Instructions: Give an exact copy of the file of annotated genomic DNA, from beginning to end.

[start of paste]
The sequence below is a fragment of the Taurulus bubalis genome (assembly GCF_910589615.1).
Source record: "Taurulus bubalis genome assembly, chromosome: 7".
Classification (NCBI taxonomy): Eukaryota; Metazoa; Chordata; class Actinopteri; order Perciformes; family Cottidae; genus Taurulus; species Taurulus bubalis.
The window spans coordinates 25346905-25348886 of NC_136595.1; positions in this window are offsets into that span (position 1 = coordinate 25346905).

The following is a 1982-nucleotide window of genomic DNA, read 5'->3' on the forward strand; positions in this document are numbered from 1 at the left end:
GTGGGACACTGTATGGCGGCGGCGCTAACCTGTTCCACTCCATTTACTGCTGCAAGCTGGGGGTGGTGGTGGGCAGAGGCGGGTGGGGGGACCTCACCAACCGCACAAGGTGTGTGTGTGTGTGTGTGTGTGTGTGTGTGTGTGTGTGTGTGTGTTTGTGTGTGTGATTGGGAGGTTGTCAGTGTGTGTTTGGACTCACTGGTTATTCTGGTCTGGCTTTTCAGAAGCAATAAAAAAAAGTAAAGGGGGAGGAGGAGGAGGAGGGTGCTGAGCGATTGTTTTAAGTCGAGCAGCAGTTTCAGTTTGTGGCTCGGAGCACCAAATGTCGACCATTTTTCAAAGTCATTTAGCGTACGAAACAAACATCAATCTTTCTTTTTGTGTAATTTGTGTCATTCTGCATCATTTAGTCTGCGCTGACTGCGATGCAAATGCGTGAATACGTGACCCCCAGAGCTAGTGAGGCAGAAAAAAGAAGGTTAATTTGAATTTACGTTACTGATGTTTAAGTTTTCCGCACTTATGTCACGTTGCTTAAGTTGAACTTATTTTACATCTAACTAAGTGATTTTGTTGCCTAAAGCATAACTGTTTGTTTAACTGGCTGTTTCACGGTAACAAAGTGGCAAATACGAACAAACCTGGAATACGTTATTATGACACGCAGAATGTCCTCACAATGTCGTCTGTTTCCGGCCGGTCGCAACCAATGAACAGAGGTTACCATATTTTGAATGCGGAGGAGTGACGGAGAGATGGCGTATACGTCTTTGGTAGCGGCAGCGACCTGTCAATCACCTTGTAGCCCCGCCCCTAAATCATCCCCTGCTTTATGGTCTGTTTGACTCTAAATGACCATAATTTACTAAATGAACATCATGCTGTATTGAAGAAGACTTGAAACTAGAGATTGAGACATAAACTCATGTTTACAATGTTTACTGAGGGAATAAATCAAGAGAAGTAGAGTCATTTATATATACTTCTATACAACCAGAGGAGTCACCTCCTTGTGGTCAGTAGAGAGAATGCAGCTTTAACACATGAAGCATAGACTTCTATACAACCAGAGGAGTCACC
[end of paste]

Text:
The sequence below is a fragment of the Taurulus bubalis genome (assembly GCF_910589615.1).
Source record: "Taurulus bubalis genome assembly, chromosome: 7".
Classification (NCBI taxonomy): Eukaryota; Metazoa; Chordata; class Actinopteri; order Perciformes; family Cottidae; genus Taurulus; species Taurulus bubalis.
The window spans coordinates 25346905-25348886 of NC_136595.1; positions in this window are offsets into that span (position 1 = coordinate 25346905).

The following is a 1982-nucleotide window of genomic DNA, read 5'->3' on the forward strand; positions in this document are numbered from 1 at the left end:
GTGGGACACTGTATGGCGGCGGCGCTAACCTGTTCCACTCCATTTACTGCTGCAAGCTGGGGGTGGTGGTGGGCAGAGGCGGGTGGGGGGACCTCACCAACCGCACAAGGTGTGTGTGTGTGTGTGTGTGTGTGTGTGTGTGTGTGTGTGTGTGTTTGTGTGTGTGATTGGGAGGTTGTCAGTGTGTGTTTGGACTCACTGGTTATTCTGGTCTGGCTTTTCAGAAGCAATAAAAAAAAGTAAAGGGGGAGGAGGAGGAGGAGGGTGCTGAGCGATTGTTTTAAGTCGAGCAGCAGTTTCAGTTTGTGGCTCGGAGCACCAAATGTCGACCATTTTTCAAAGTCATTTAGCGTACGAAACAAACATCAATCTTTCTTTTTGTGTAATTTGTGTCATTCTGCATCATTTAGTCTGCGCTGACTGCGATGCAAATGCGTGAATACGTGACCCCCAGAGCTAGTGAGGCAGAAAAAAGAAGGTTAATTTGAATTTACGTTACTGATGTTTAAGTTTTCCGCACTTATGTCACGTTGCTTAAGTTGAACTTATTTTACATCTAACTAAGTGATTTTGTTGCCTAAAGCATAACTGTTTGTTTAACTGGCTGTTTCACGGTAACAAAGTGGCAAATACGAACAAACCTGGAATACGTTATTATGACACGCAGAATGTCCTCACAATGTCGTCTGTTTCCGGCCGGTCGCAACCAATGAACAGAGGTTACCATATTTTGAATGCGGAGGAGTGACGGAGAGATGGCGTATACGTCTTTGGTAGCGGCAGCGACCTGTCAATCACCTTGTAGCCCCGCCCCTAAATCATCCCCTGCTTTATGGTCTGTTTGACTCTAAATGACCATAATTTACTAAATGAACATCATGCTGTATTGAAGAAGACTTGAAACTAGAGATTGAGACATAAACTCATGTTTACAATGTTTACTGAGGGAATAAATCAAGAGAAGTAGAGTCATTTATATATACTTCTATACAACCAGAGGAGTCACCTCCTTGTGGTCAGTAGAGAGAATGCAGCTTTAACACATGAAGCATAGACTTCTATACAACCAGAGGAGTCACC